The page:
“We couldn’t have wished for a better stage to go out on,” Middleton said. “But it’s not the end of the road. It’s just a stage.

“You’ve got to put new energy into group and new ideas into the group. It’s been brilliant the last eight, nine years, but it’s the right time [to go], and you shouldn’t be afraid of change.

“We’ve seen a lot of change this Six Nations, and we’ll see more moving forward. The key bit is to keep the energy and feed off today. It’s been a special day and a privilege to be here.”

For the England players and their next coach, thoughts will switch to the inaugural WXV tournament, certainly once a potentially enthralling Allianz Premier 15s run-in has concluded. 

The Rugby Football Union, however, must work out a way to bottle the momentum that has built behind their senior women’s team.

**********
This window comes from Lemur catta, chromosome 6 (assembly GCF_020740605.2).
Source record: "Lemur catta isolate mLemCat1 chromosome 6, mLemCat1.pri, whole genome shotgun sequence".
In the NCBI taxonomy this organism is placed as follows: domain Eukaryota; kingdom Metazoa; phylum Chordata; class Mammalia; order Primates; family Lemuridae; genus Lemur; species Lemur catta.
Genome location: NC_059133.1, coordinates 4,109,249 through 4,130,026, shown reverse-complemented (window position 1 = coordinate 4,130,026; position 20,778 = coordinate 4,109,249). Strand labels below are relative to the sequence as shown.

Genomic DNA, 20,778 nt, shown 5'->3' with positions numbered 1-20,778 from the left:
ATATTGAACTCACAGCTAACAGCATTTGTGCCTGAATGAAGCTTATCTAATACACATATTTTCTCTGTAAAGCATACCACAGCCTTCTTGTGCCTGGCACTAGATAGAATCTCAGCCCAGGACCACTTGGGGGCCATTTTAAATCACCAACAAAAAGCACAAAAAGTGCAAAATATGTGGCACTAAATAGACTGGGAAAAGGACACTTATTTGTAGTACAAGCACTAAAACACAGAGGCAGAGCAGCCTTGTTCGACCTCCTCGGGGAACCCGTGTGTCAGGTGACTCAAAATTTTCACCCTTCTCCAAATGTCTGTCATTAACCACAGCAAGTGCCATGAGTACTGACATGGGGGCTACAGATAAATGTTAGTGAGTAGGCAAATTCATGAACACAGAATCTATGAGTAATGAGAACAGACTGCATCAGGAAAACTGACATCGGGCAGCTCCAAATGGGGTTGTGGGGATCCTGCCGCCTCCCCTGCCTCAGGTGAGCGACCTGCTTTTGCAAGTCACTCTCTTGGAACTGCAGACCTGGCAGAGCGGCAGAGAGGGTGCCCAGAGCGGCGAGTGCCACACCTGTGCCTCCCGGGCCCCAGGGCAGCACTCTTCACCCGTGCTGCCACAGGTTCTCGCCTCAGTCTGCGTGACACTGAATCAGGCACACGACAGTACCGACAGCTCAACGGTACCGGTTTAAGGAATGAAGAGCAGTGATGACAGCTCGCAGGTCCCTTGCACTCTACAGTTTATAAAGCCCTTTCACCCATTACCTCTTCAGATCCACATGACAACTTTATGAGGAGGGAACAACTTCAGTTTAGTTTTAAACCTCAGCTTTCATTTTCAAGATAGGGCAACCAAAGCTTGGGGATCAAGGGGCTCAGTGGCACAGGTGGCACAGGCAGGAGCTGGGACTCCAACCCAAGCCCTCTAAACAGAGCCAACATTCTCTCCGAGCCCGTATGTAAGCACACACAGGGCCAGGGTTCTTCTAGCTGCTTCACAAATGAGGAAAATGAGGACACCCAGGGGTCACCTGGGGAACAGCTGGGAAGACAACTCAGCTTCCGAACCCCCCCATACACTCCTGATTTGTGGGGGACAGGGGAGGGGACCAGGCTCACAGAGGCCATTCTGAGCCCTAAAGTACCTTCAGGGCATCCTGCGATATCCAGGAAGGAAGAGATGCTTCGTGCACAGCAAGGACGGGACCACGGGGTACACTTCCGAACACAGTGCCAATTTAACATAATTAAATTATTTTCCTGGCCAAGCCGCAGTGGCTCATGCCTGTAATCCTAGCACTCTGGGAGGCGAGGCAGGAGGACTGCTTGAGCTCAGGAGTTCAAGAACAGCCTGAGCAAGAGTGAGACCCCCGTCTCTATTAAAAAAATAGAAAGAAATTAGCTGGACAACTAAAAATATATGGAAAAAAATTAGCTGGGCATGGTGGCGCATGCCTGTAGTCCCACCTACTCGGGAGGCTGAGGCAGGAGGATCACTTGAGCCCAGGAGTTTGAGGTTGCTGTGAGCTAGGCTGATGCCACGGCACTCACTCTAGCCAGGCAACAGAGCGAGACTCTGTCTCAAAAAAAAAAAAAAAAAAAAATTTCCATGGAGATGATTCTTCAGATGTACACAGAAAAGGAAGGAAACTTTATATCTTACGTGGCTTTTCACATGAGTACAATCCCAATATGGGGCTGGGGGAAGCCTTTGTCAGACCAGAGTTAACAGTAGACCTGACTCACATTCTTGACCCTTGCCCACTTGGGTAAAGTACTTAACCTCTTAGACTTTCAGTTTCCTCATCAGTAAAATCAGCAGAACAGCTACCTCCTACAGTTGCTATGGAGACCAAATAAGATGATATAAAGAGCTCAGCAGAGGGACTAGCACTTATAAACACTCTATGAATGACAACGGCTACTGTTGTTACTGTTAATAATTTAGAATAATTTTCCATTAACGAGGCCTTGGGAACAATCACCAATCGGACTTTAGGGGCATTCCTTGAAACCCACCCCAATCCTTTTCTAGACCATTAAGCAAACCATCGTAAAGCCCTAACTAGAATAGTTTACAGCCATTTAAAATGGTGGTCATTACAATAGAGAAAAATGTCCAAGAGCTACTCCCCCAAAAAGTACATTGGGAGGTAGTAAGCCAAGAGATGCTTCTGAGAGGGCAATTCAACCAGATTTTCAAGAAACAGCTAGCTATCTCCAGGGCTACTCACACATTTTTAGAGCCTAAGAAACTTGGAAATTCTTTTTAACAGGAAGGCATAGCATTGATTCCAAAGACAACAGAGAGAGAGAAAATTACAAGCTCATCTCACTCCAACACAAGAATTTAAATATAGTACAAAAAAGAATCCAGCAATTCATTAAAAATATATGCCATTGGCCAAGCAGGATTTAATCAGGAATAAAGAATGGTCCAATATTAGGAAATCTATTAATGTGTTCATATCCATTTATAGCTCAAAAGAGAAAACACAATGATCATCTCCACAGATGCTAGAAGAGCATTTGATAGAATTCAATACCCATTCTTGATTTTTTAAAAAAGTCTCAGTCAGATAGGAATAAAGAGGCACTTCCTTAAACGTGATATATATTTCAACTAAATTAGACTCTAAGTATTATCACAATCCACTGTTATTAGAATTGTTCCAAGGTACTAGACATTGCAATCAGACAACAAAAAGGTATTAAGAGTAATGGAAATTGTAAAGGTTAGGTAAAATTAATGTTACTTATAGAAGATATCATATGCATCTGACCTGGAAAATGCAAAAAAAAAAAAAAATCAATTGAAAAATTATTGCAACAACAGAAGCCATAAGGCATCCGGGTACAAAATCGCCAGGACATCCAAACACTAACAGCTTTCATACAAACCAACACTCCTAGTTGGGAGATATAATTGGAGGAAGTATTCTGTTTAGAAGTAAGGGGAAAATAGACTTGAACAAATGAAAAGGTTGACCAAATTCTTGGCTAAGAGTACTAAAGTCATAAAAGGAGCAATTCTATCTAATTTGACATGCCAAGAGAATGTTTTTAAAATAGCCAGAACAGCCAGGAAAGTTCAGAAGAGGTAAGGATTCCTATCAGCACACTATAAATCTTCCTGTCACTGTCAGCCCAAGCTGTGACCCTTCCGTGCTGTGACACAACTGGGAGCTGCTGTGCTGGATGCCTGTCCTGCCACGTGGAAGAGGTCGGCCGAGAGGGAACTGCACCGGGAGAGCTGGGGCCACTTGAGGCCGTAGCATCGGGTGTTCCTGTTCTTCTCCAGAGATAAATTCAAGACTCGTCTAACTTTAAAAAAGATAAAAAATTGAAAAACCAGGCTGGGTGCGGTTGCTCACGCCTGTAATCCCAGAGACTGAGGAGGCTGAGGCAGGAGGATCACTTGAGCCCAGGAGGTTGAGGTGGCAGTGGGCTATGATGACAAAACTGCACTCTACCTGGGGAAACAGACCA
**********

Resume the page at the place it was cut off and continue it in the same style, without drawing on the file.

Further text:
They have developed a following that needs and deserves to be nurtured. Saturday’s crowd was different to the ones that usually inhabit Twickenham. It was vibrant, welcoming and young, but the RFU cannot afford to take it for granted.

In truth, they did not expect so many to turn up when they originally scheduled this match and the litmus test will arrive next year. Will 60,000 people buy a ticket to watch the Red Roses storm to victory against Wales or Ireland?

In that sense, there might have been a few observers in the governing body’s posher seats who were thankful France made a game of it in the second half. Competitive sport is an easier sell.

The only thing England’s players can do to help that process along, and continue the RFU’s drive toward selling out Twickenham, is to keep winning those close contents. So far, they are keeping to their end of the bargain.